June 2022 Newsletter

Newsletter Index
• Editor's Message • Events • Summer Trips for 2022 • A Barefoot Boy From Hilo: Growing and Selling Flowers, Volcanic Devastation, and the Changing Market • Featured Books

Editor's Message

Hello AACP Newsletter Readers.

I’m late again for the newsletter, but not too late for wishing you all a Happy Independence Day!

There’s so much things in the news that I wish I had time to editorialize about, but it’s probably a good thing that I don’t. Seems like we’re such a divided country that it’s probably best to keep my comments to the job at hand – which is presenting you with new books and interesting articles.

This month we’re continuing our annual AAPI Travel series – with two of them being revisits to places we’ve covered many years ago and two new ones.

If this year’s destinations don’t seem like something you’d want to check out, try looking at some of our old travel articles. Last year we featured museums that you could visit virtually, this year I hope you get a chance to visit some of them in-person.

At the very least, I hope you’ll find this year’s article interesting reading.

Oh, one destination that didn’t get in our article, but we would really like to bring to your attention, is this year’s pilgrimage to the Poston Incarceration Camp in Arizona on October 21-22. Check out the following link for more information.


For this month’s book selection, we’ve chosen an all fiction group of books – mostly novels, but some short story and folk tale collections. We thought that summer reading is really about escapism and exercising the imagination.


Thank you very much Philip, Susan, and Mina for your contributions and help with the newsletter.

Thank you Frances (Kakugawa) for your contribution. I’ll try to get it in for a future newsletter.

That’s all I have time for.

Please come and check us out at the San Jose Obon on July 9th and 10th.

Take care.

Leonard Chan

Executive Editor


July 9-10: San Jose Obon (we'll be there)

Come to one of the largest Obon festivals in Northern California. 640 N 5th St, San Jose, CA


August 3-7: 2022 JACL National Convention

Bally's Las Vegas, NV


August 4-6: OCA's 2022 National Convention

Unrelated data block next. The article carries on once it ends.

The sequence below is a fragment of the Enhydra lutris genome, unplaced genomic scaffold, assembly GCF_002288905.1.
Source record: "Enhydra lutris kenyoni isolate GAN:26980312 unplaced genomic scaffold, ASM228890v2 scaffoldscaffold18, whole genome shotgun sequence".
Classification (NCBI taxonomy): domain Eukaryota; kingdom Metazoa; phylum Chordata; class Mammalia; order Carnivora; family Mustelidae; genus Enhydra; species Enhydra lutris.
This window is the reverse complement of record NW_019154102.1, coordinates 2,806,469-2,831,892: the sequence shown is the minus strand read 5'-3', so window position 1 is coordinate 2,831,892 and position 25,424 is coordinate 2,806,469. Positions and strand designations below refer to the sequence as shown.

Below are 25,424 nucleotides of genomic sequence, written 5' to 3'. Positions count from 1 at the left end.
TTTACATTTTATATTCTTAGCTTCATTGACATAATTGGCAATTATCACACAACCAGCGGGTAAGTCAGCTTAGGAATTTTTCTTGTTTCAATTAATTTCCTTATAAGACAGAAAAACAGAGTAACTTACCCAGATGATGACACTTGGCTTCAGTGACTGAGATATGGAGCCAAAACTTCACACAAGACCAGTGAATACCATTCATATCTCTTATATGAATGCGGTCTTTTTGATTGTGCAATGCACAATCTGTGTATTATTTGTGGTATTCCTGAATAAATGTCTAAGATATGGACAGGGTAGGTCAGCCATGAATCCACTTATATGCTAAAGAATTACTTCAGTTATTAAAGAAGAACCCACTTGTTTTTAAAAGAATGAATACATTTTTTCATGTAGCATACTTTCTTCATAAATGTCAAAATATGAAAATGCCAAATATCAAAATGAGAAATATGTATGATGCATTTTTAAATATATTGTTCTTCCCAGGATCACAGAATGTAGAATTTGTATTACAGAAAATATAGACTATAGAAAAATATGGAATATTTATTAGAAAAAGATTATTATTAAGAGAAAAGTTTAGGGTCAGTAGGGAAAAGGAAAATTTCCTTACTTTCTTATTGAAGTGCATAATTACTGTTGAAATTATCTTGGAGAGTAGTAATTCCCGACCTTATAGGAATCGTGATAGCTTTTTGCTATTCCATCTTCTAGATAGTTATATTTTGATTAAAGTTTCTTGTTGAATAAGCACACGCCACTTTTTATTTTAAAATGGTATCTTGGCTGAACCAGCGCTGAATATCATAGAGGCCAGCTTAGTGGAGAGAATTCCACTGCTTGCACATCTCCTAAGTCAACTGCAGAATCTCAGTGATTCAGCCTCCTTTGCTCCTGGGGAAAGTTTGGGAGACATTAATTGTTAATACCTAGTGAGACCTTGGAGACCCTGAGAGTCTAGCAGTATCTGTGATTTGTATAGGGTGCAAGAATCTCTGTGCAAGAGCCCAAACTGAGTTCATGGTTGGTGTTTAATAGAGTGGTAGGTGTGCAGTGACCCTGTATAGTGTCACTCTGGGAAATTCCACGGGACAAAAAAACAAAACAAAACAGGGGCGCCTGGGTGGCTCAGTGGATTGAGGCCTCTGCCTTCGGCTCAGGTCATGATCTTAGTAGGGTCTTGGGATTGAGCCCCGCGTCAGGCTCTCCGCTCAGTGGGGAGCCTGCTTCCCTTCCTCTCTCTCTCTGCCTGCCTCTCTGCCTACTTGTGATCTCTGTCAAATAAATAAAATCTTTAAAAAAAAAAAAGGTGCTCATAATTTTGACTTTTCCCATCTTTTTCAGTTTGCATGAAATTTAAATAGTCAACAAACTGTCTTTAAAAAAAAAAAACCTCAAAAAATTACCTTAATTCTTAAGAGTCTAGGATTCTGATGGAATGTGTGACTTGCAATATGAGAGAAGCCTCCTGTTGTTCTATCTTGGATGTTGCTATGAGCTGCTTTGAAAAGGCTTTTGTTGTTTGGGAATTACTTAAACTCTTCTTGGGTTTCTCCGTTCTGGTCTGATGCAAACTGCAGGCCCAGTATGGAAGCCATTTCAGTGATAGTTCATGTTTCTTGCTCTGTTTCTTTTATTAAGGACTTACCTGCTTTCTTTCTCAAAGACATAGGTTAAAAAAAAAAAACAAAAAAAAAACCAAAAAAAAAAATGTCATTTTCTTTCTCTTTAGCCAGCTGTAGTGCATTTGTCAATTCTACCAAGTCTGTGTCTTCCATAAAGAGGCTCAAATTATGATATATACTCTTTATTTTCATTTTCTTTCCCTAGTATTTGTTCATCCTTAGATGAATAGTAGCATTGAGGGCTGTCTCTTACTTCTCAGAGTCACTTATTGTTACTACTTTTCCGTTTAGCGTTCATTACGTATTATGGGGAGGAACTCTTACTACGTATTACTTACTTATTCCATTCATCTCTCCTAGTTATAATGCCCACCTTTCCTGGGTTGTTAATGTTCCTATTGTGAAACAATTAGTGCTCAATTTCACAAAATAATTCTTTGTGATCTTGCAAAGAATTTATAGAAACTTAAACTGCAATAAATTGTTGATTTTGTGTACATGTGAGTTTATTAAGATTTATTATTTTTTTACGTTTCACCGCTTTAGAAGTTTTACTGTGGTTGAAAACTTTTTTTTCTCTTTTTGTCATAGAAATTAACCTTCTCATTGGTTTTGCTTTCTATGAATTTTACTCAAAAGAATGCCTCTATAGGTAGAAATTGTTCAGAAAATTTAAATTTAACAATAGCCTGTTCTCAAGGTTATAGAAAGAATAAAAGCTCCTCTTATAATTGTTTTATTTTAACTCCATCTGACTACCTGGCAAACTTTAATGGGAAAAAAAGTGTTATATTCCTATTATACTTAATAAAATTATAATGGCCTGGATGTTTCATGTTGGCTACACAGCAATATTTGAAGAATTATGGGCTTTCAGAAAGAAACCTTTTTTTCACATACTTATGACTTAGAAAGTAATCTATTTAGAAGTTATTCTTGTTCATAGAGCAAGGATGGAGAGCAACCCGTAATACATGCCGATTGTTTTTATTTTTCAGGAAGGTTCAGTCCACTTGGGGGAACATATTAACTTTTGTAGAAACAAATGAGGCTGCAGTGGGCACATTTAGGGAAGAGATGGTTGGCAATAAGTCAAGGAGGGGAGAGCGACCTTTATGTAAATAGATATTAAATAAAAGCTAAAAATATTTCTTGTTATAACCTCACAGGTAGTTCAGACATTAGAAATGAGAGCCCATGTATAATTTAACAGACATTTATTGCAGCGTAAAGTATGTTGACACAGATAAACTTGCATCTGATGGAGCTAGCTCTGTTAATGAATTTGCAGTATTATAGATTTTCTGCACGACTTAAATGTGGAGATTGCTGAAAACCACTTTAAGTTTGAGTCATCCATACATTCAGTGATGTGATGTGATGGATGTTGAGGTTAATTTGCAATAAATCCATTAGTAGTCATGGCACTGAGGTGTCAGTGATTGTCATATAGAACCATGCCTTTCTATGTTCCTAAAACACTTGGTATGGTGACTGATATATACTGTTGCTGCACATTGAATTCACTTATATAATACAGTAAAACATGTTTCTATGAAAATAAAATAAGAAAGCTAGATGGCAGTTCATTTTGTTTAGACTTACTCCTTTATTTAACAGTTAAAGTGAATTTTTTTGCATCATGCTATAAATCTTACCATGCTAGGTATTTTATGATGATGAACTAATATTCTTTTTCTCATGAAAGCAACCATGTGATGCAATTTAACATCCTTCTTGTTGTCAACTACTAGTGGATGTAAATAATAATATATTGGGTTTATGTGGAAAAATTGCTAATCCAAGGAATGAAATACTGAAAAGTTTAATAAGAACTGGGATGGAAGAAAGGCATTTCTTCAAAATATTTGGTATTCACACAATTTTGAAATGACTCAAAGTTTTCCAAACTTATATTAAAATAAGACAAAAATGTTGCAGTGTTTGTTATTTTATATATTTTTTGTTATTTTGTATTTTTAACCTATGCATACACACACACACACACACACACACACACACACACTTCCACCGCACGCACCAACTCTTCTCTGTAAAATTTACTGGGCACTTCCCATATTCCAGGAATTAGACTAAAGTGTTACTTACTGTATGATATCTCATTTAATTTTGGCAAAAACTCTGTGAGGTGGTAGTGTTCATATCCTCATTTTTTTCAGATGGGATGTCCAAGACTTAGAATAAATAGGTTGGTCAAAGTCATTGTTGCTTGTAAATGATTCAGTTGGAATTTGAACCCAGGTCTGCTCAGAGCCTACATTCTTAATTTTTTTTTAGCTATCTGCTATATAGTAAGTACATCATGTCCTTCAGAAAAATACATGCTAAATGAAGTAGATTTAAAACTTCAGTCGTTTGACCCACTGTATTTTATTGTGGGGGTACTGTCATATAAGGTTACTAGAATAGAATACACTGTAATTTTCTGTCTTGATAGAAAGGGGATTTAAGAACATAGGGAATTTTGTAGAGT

Bally's Las Vegas, NV

If you have an event that you would like us to mention and or to participate in, please feel free to let us know.

Summer Trips for 2022

By Leonard Chan (except where noted)

Ahh, summer is here and I’m sitting at home thinking about the places I’d like to check out if I had the time.

This is our latest installment in our AAPI related summer travel series (checkout the prior years 2005, 2006, 2007, 2008, 2009, 2010, and 2021; please note there are still a lot of broken links, sorry about that).

I was recently browsing the book “Rise: A Pop History of Asian America from the Nineties to Now.”  In one map, the book listed places of interest/significance for AAPIs. One location listed was the Morro Bay plaque marking the landing of Filipinos in California in 1587.

To my surprise, they had Morro Bay as being north of San Francisco (note that we sold our copies of the book and I didn’t have time to follow-up on what I thought was a glaring mistake). I was very familiar with this site because I wrote about it for our 2006 summer trips article. I went to find the plaque not long after and took some pictures of it (I can’t find my photos, but if you do a google search, you can see other people’s photos).

It’s been 16 years since I covered that location. Because of the time that has passed and from research that I have uncovered over the years, I thought I’d revisit (if only in words) a few of the locations we’ve covered in the previous articles. The Morro Bay location is one destination and the Foreign Mission School in Cornwall, Connecticut, is another (I mentioned this school in our last newsletter about Humehume as well as in the 2007 summer trips article). Two other locations, one in Hawaii (Waiola Shave Ice) and the other in Oregon (Kam Wah Chung State Heritage Site) were graciously shared with me by our other editors Philip Chin and Susan Tanioka.

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A Barefoot Boy From Hilo

Growing and Selling Flowers, Volcanic Devastation, and the Changing Market

(Part of the Mas Hongo Interview Series)

Interviewed by Leonard Chan (L), Susan Tanioka (S), and Jamie Miracle (J)

With transcriptions by Mina Harada Eimon

Edited by Leonard Chan

When we last left off, Mas was telling us about how the Hongo family farm was selling flowers to the lei makers in Honolulu.

L: (Jamie Miracle, one of our board members, sat in for a short time during this portion of the interview) We were talking about vanda orchid… he was a vanda orchid grower in Hawaii. He grew vanda orchids and…

J: Oh.

M: We were one of the larger…largest vanda orchid…

L: So when did the business expand into selling in the States?

M: Well, we were shipping some orchids and ti leaves to Los Angeles market. I used to go to LA market, San Francisco. I flew to Seattle, Vancouver, New York, Michigan, Chicago.

So I would sell to one guy. I didn’t want to sell to three, four guys in the market because they’re going to compete against each other. When they get somebody, the...you know, so to speak, you know, the franchise, I sell to only one person. Then I come to San Francisco, I sell to one person. Then I go to Seattle, I sell to one person. I go to Vancouver, I sell to one person. I go to New York, or Philadelphia, I sell to one person.

Read More

Featured Books

View full descriptions of all these featured books at Bookshop.org where you'll also have the opportunity to purchase them.

Children's Books

Early Chapter and Young Adult Books

General Literature